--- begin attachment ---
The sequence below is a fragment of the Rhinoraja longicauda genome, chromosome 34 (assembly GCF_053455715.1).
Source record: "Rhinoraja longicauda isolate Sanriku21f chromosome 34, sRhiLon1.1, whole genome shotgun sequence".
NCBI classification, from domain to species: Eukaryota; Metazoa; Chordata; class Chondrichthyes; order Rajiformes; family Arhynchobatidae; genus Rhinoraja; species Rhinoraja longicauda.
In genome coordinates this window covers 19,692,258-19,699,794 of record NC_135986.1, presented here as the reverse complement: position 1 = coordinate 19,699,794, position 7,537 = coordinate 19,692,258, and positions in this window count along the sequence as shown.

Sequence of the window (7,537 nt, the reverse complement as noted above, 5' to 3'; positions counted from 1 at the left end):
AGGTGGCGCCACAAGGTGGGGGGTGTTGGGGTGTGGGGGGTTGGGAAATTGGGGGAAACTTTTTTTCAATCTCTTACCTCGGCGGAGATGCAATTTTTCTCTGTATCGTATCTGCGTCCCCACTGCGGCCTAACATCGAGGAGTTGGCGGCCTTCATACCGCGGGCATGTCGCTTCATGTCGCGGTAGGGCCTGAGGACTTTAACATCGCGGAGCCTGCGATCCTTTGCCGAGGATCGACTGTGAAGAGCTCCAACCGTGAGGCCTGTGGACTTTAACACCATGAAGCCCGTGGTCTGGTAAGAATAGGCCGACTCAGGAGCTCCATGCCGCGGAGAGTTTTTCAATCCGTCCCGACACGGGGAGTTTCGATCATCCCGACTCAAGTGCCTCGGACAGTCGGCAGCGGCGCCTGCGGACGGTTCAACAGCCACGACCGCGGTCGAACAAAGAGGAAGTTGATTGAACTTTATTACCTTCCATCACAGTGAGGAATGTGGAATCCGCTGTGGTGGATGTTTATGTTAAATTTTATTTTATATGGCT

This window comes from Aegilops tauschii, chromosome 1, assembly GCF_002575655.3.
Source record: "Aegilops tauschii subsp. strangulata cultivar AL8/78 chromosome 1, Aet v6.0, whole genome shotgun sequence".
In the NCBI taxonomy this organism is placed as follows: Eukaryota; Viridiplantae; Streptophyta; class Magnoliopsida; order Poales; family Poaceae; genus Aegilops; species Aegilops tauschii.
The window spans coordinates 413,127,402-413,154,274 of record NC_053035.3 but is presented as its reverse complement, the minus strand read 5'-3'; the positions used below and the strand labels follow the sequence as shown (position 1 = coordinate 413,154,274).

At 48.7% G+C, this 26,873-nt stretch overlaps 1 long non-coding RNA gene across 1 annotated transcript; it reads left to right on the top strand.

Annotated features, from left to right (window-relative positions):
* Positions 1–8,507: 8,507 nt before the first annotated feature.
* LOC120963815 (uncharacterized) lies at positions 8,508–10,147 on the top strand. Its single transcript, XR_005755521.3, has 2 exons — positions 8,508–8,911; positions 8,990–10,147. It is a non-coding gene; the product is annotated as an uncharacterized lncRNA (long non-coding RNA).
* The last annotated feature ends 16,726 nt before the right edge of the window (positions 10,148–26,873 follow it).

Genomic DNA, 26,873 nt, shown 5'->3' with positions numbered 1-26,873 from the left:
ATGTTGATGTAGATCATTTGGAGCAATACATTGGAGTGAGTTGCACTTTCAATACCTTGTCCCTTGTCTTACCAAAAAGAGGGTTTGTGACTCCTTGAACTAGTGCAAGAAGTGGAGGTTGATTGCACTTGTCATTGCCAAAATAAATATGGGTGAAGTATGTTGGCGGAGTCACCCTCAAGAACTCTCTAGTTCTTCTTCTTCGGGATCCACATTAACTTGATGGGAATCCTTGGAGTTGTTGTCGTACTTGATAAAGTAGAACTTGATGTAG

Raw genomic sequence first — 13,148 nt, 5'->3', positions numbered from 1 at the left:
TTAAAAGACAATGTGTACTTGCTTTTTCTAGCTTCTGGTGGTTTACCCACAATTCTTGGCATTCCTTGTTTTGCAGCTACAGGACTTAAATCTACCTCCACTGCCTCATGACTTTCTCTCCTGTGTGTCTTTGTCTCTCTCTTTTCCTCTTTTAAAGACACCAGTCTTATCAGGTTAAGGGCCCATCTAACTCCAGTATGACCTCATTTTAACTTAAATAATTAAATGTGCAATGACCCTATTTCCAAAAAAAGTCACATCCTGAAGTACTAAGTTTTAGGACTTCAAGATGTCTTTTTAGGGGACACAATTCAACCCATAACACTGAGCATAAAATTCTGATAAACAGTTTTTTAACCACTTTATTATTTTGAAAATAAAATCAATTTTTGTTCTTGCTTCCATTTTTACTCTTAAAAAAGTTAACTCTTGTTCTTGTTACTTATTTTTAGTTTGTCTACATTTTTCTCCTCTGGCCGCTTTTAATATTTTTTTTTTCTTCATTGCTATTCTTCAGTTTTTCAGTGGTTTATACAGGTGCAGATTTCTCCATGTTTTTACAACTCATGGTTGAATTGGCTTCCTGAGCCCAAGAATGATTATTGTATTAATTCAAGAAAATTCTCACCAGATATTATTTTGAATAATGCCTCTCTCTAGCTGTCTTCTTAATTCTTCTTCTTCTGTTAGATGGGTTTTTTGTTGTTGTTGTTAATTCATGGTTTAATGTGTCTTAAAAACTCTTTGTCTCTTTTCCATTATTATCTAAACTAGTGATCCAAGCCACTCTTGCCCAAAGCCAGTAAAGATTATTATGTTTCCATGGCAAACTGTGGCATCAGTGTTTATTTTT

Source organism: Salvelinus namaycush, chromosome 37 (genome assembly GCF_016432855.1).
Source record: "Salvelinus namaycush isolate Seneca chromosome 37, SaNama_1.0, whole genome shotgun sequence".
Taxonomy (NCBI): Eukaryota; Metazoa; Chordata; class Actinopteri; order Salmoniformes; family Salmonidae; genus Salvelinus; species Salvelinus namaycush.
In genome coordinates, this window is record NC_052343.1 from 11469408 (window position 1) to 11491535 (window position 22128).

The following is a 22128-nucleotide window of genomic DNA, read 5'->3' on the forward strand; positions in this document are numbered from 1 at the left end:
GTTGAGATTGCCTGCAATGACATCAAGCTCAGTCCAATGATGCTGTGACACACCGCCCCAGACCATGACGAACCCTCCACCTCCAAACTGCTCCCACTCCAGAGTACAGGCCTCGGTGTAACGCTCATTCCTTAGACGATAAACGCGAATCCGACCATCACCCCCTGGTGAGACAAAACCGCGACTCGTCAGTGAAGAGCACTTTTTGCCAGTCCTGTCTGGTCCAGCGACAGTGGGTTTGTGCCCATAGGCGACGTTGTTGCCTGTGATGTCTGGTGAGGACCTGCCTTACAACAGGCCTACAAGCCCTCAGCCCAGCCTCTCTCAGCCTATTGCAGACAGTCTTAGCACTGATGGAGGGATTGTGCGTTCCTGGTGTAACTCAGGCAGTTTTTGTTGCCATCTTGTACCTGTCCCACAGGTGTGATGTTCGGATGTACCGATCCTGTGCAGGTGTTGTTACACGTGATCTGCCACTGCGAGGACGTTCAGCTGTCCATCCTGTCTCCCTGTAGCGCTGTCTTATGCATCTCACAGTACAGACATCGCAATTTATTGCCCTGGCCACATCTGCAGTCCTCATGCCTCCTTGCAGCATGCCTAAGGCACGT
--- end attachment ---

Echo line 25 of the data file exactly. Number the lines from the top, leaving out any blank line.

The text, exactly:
GTTGAGATTGCCTGCAATGACATCAAGCTCAGTCCAATGATGCTGTGACACACCGCCCCAGACCATGACGAACCCTCCACCTCCAAACTGCTCCCACTCCAGAGTACAGGCCTCGGTGTAACGCTCATTCCTTAGACGATAAACGCGAATCCGACCATCACCCCCTGGTGAGACAAAACCGCGACTCGTCAGTGAAGAGCACTTTTTGCCAGTCCTGTCTGGTCCAGCGACAGTGGGTTTGTGCCCATAGGCGACGTTGTTGCCTGTGATGTCTGGTGAGGACCTGCCTTACAACAGGCCTACAAGCCCTCAGCCCAGCCTCTCTCAGCCTATTGCAGACAGTCTTAGCACTGATGGAGGGATTGTGCGTTCCTGGTGTAACTCAGGCAGTTTTTGTTGCCATCTTGTACCTGTCCCACAGGTGTGATGTTCGGATGTACCGATCCTGTGCAGGTGTTGTTACACGTGATCTGCCACTGCGAGGACGTTCAGCTGTCCATCCTGTCTCCCTGTAGCGCTGTCTTATGCATCTCACAGTACAGACATCGCAATTTATTGCCCTGGCCACATCTGCAGTCCTCATGCCTCCTTGCAGCATGCCTAAGGCACGT